The History of the English Language in 100 Places
SUNDAY TELEGRAPH (27 October 2013): p18. A project tells the story of the English language through 100 locations, starting in Suffolk and ending in Vienna - with stops in Hastings, Beijing and the moon along the way.
From a piece of farmland in Suffolk, to Vienna, via Hastings, Beijing and even the moon – it may sound like an unusual journey. But these are the places, identified in a new study, which have helped to create, shape and spread the English language around the globe – and beyond.
They have all been included in a new project which aims to tell the story of the language through 100 locations. It has been conducted by the English Project, a charity devoted to study of the subject.
The scheme was launched in 2010, with a request for the public to help, by providing suggested locations. That phase has now been completed and the first 100 locations are described in a new book, A History Of The English Language In 100 Places.
It starts in Undley Common at Lakenheath, Suffolk, in 475 where arguably the first use of English was found on a bracteate – a thin piece of metal worn as jewellery – unearthed by a farmer, and ends in the Austrian capital, in 2012, where the University of Vienna is assembling a database of recordings of more than one million words of English, spoken by people for whom it is not their first language, in order to analyse trends.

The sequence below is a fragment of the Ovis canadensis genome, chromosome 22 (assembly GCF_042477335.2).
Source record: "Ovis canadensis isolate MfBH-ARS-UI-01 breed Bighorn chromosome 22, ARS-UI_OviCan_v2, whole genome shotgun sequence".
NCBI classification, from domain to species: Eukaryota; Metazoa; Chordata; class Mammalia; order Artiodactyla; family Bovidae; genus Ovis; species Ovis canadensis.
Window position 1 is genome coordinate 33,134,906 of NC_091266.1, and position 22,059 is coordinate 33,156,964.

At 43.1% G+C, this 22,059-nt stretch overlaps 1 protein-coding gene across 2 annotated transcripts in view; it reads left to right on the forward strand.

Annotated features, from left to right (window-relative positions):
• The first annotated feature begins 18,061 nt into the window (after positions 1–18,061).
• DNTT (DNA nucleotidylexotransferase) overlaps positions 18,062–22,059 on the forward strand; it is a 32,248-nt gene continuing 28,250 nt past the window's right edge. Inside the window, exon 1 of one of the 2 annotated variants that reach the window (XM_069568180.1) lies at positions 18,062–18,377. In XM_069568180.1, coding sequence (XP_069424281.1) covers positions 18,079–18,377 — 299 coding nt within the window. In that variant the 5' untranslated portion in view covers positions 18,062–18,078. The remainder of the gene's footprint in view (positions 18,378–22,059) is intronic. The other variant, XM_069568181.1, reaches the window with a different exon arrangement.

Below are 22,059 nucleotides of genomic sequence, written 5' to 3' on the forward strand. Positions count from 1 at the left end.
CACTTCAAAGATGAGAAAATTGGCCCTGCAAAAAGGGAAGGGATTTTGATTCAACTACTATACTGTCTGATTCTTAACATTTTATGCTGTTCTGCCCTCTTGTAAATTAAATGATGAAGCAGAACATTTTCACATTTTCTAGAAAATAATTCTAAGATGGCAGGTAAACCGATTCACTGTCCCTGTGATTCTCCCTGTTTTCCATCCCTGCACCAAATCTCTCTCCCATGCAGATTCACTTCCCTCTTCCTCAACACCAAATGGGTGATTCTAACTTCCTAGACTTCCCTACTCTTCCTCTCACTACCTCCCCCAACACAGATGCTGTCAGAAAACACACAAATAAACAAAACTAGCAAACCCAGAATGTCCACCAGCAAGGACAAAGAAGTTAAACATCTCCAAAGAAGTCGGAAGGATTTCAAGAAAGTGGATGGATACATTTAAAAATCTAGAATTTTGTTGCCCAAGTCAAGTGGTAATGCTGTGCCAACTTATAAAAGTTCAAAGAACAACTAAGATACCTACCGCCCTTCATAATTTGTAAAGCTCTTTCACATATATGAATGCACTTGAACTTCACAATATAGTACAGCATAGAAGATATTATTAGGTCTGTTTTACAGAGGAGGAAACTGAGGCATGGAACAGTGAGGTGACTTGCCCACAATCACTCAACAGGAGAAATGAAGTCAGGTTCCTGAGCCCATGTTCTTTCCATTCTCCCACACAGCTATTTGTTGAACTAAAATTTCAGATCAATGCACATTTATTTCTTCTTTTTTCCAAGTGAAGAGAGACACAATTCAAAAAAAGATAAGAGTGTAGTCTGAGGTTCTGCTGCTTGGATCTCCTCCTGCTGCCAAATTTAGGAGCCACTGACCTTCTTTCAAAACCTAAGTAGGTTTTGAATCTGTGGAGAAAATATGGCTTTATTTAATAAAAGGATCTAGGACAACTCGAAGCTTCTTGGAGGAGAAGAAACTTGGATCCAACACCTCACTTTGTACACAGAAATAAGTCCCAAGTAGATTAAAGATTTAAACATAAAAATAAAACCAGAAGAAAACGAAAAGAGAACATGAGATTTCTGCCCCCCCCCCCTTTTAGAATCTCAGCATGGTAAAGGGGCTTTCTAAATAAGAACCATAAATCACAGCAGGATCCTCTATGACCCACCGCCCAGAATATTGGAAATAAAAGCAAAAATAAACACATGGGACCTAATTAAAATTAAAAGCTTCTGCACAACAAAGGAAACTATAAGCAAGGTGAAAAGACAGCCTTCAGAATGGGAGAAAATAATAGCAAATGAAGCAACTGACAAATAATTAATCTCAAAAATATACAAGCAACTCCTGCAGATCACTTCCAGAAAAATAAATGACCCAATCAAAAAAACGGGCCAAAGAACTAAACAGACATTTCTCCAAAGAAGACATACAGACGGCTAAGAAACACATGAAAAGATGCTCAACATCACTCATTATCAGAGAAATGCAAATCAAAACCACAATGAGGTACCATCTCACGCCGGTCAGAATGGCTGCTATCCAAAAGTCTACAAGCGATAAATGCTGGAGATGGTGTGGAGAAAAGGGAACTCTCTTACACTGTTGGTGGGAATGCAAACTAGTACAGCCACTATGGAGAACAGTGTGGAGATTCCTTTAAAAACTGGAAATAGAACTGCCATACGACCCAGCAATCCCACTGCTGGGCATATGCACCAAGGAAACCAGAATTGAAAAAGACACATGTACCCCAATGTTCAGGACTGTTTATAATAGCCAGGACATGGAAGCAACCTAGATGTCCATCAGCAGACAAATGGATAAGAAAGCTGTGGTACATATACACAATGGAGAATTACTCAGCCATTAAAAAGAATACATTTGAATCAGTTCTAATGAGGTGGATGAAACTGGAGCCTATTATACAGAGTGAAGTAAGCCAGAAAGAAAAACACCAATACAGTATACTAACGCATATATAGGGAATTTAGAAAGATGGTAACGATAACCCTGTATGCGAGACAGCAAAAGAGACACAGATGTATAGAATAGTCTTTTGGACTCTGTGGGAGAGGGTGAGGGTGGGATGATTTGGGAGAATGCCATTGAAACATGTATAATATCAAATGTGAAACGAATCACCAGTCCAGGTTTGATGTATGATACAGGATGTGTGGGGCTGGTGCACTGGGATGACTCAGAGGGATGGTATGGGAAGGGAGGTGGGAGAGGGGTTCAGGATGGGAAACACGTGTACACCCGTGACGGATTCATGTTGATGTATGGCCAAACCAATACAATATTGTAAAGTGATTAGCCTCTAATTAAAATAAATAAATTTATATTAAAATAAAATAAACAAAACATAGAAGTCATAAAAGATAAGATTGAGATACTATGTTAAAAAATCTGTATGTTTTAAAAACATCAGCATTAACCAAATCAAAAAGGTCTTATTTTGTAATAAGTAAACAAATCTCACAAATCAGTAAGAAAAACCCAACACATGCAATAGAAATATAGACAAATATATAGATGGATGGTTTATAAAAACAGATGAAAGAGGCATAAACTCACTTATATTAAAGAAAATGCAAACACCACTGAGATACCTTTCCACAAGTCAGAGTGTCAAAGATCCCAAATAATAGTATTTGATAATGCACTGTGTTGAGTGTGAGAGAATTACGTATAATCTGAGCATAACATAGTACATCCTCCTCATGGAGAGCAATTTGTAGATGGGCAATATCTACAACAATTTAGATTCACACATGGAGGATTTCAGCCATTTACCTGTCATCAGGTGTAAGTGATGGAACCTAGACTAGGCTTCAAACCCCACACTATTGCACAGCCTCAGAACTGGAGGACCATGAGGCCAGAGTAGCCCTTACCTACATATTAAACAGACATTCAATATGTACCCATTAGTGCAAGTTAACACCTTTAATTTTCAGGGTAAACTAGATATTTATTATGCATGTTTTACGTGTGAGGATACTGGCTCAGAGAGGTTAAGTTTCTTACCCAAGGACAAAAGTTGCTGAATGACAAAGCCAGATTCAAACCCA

Between the two, the book tells how English developed on these shores, before spreading around the world in countries like America, India, and Australia, and was then taken up in other parts of the globe where it is not a first language.
Some time in the last decade, the number of people speaking English as a second language is thought to have overtaken those who speak it as a first language.
Stops along the way include Hastings, in 1066, when the Norman Conquest led to French influence on the language, and Helsinki, in 1993, where text messaging was developed. Other locations have been chosen to signify a range of historical figures, such as William Shakespeare and William Caxton, movements of people and emerging technology which have helped to shape the language.
Bill Lucas, a professor at the University of Winchester, said: “The language has developed and continuously evolved since its beginnings, some time in the early fifth century. And we are very keen to explore just how significant a role geography has had in these changes,"